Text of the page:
João Gilberto, like Monk, possessed a similarly single-minded ability to refresh songs that had been in his repertoire for decades, prodding, pushing, and pulling the rhythm of both his vocal and instrumental phrasing, making subtle adjustments to his rendering of the words and the nuances of his guitar accompaniment. Although over the decades he recorded a small body of ensemble performances—arranged by Jobim, Claus Ogerman, and others—his concerts were almost uniformly solo affairs; fortunately, a number of these events (like the São Paulo concert below) were captured for posterity and, again like Monk, afford the listener entrée into the workings of his mind as—even within a single song—he discovered turns of phrase and harmony that made each encounter a fresh and irreproducible mind meld between artist and audience.
João Gilberto was (in)famous for arriving late for performances (or not at all), but his 2003 Boston performance might have set a record. Scheduled to appear at what was then known as the Wang Theatre on Saturday, July 19, Gilberto missed his 8 p.m. starting time by … 26 hours. A few hours before the concert, an email went out to all those who had ordered tickets explaining that the mestre had missed his flight from Paris and that the prepurchased tickets would be honored the following evening. (There was also the option of obtaining a refund, but I’m guessing that there were few takers.)
Eight o’clock Sunday night arrived and along with it the still-hopeful ticket holders—but no João. Guitarist Claudio Ragazzi and pianist Nando Michelin were pressed into service on short notice (eventually joined by vocalist Teresa Ines), and ably held forth for a half hour … an hour … an hour and a half. Finally, at roughly ten o’clock Gilberto was warmly (and with a hint of desperation) welcomed on stage by the audience and his unanticipated opening act. (As a fortuitous coda, Ragazzi and Michelin continued to work together and eventually recorded a lovely duo album, Entre Amigos, in 2013.)
Gilberto was tremendously sensitive to (and particular about) the acoustics of performance spaces. (Vocalist Luciana Souza and guitarist Romero Lubambo have recounted the experience of performing nearly every song they both knew as the technical crew at the Hollywood Bowl struggled to tweak its sound system until Gilberto was sufficiently appeased to commence performing.) It is no exaggeration to say there was more than a little trepidation when Gilberto at last arrived onstage.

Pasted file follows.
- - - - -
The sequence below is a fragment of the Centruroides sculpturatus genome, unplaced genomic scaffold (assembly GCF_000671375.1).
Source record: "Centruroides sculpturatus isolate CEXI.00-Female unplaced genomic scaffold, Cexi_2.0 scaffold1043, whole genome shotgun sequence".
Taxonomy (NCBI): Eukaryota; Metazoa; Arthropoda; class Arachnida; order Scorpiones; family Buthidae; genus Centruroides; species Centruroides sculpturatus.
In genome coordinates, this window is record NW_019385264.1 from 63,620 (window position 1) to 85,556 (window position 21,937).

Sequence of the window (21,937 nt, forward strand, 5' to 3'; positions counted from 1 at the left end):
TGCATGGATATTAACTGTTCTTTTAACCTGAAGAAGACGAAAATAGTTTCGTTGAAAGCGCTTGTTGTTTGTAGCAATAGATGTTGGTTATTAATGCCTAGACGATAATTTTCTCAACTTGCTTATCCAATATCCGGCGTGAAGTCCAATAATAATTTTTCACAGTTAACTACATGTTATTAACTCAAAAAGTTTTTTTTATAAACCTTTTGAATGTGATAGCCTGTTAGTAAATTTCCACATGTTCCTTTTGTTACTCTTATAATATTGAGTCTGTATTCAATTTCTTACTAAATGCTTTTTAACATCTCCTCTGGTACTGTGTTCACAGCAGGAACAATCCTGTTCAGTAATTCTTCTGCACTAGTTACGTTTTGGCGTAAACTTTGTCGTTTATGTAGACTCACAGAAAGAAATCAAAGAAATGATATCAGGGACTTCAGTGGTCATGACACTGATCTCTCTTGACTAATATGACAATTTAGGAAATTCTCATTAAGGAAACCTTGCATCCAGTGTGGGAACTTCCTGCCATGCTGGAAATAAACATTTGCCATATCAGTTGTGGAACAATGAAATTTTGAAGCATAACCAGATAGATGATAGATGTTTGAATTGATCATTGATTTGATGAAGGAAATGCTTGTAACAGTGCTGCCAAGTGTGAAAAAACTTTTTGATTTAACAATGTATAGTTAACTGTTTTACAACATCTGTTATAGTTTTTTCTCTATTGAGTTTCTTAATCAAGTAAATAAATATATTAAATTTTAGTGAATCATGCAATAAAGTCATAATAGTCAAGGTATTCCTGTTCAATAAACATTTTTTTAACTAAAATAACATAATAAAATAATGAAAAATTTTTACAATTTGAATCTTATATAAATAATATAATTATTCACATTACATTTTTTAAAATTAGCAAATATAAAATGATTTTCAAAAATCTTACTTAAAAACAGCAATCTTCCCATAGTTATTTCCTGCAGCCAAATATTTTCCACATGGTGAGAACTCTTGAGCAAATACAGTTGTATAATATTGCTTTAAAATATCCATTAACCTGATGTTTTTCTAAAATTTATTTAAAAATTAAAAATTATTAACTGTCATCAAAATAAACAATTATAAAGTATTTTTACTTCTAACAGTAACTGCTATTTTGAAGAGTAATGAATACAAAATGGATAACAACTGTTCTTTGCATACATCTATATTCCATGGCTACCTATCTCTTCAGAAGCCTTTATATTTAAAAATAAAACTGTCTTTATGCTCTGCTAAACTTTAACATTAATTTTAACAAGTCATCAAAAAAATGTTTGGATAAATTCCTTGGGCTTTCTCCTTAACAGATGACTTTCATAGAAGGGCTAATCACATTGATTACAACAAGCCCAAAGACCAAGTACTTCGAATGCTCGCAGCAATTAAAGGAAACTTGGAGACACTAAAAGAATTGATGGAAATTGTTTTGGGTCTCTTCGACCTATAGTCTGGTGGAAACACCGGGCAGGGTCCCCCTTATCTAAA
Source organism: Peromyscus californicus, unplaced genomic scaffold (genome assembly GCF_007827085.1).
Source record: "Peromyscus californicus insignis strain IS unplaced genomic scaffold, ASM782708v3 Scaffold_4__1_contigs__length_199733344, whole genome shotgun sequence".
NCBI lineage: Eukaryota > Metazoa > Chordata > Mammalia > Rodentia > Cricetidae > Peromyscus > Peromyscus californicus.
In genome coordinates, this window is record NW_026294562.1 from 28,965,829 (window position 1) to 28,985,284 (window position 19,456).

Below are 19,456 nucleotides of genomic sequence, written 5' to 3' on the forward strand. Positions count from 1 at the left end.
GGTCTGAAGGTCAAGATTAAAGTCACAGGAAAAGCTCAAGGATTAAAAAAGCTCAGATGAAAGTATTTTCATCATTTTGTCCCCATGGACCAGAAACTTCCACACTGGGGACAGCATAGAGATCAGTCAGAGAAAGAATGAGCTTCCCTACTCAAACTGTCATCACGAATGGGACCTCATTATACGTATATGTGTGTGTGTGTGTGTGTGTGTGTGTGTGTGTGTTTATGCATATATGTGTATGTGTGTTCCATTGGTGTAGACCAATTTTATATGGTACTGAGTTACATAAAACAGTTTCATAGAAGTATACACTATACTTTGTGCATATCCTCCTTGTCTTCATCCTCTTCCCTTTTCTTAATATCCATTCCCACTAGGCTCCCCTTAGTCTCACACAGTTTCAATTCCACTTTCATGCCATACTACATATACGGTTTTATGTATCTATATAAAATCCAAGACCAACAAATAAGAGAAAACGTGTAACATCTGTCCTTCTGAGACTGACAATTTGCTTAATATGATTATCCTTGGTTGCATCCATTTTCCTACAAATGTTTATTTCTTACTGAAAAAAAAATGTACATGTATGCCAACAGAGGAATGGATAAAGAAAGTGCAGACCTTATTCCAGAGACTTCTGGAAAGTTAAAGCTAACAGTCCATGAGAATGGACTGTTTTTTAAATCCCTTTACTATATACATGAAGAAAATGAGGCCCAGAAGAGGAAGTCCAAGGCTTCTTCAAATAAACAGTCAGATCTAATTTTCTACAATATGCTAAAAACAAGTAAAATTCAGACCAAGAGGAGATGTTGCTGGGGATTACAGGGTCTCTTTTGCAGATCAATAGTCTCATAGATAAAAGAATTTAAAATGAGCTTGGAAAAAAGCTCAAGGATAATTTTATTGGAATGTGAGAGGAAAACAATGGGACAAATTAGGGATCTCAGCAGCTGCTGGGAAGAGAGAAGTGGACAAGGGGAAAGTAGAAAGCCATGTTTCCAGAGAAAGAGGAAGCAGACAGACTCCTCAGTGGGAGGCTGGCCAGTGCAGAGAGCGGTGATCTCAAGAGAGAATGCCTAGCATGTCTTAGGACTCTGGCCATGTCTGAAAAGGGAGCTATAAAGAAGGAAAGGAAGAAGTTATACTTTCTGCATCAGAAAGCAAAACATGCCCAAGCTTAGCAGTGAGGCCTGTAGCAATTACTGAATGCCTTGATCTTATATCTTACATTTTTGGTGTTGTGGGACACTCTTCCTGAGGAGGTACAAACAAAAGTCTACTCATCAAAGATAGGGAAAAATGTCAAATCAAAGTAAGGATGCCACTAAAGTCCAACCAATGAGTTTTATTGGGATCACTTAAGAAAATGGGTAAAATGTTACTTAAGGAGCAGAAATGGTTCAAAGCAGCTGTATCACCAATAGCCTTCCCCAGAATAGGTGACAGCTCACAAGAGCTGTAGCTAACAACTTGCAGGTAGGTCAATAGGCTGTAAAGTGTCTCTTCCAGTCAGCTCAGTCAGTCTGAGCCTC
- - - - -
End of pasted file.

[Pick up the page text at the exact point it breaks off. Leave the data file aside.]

No worries. He absolutely adored the Wang’s hear-a-pin-drop acoustics. Seated on a stool and surrounded by sheets of paper (presumably some combination of set lists, lyrics, and possibly charts), for over two hours (nonstop!) Gilberto commanded the rapt attention of the entranced audience, who were well aware that they might never get another such opportunity.
They were right—a scheduled Boston concert in 2010 was canceled and never rescheduled.
For more on João Gilberto, see Ben Ratliff’s obituary for João Gilberto, Daniella Thompson’s biographical sketch of Gilberto, Ted Gioia’s remembrance of a 1998 Gilberto concert, and, of course, Ruy Castro’s Chega de Saudade: A história e as histórias da Bossa Nova, published in English as Bossa Nova: The Story of the Brazilian Music That Seduced the World.
(A special thanks to Carol McCarthy for sharing images of the concert flyer and her ticket stub.)
Back in the early 1970s, J. R. Carroll (the “J” is for James/Jim) served as Jazz Director and then Program Director for Columbia University’s WKCR-FM (one of the shows he launched, “Jazz Alternatives,” is still on the air almost 40 years later) and reviewed jazz, classical, world, roots, and rock music for Crawdaddy and other long-departed publications. J. R. has been writing on jazz and other topics for the Arts Fuse since 2007 and, as webmaster for the Arts Fuse, is responsible for much that you don’t (and shouldn’t) see on its pages. He has no connection with the Boston Globe editorial page or The Basketball Diaries.